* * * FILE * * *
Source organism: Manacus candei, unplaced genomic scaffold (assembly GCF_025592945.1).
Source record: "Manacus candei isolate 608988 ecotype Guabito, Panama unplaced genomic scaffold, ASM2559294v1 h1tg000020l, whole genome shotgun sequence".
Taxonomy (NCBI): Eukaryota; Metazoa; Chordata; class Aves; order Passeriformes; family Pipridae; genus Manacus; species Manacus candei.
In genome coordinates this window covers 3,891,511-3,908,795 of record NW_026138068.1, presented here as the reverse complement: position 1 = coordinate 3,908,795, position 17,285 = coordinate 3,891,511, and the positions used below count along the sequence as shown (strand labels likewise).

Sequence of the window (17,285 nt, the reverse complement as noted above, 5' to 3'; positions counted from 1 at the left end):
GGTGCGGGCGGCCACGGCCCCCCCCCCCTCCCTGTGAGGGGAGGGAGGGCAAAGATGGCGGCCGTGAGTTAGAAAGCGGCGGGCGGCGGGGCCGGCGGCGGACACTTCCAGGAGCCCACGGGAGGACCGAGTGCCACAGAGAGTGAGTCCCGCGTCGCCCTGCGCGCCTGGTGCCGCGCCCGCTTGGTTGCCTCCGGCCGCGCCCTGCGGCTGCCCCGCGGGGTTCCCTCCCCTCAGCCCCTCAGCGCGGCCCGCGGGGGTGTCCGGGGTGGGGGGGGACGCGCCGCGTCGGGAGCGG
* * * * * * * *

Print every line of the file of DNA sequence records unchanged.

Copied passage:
Source organism: Manacus candei, unplaced genomic scaffold (assembly GCF_025592945.1).
Source record: "Manacus candei isolate 608988 ecotype Guabito, Panama unplaced genomic scaffold, ASM2559294v1 h1tg000020l, whole genome shotgun sequence".
Taxonomy (NCBI): Eukaryota; Metazoa; Chordata; class Aves; order Passeriformes; family Pipridae; genus Manacus; species Manacus candei.
In genome coordinates this window covers 3,891,511-3,908,795 of record NW_026138068.1, presented here as the reverse complement: position 1 = coordinate 3,908,795, position 17,285 = coordinate 3,891,511, and the positions used below count along the sequence as shown (strand labels likewise).

Sequence of the window (17,285 nt, the reverse complement as noted above, 5' to 3'; positions counted from 1 at the left end):
GGTGCGGGCGGCCACGGCCCCCCCCCCCTCCCTGTGAGGGGAGGGAGGGCAAAGATGGCGGCCGTGAGTTAGAAAGCGGCGGGCGGCGGGGCCGGCGGCGGACACTTCCAGGAGCCCACGGGAGGACCGAGTGCCACAGAGAGTGAGTCCCGCGTCGCCCTGCGCGCCTGGTGCCGCGCCCGCTTGGTTGCCTCCGGCCGCGCCCTGCGGCTGCCCCGCGGGGTTCCCTCCCCTCAGCCCCTCAGCGCGGCCCGCGGGGGTGTCCGGGGTGGGGGGGGACGCGCCGCGTCGGGAGCGG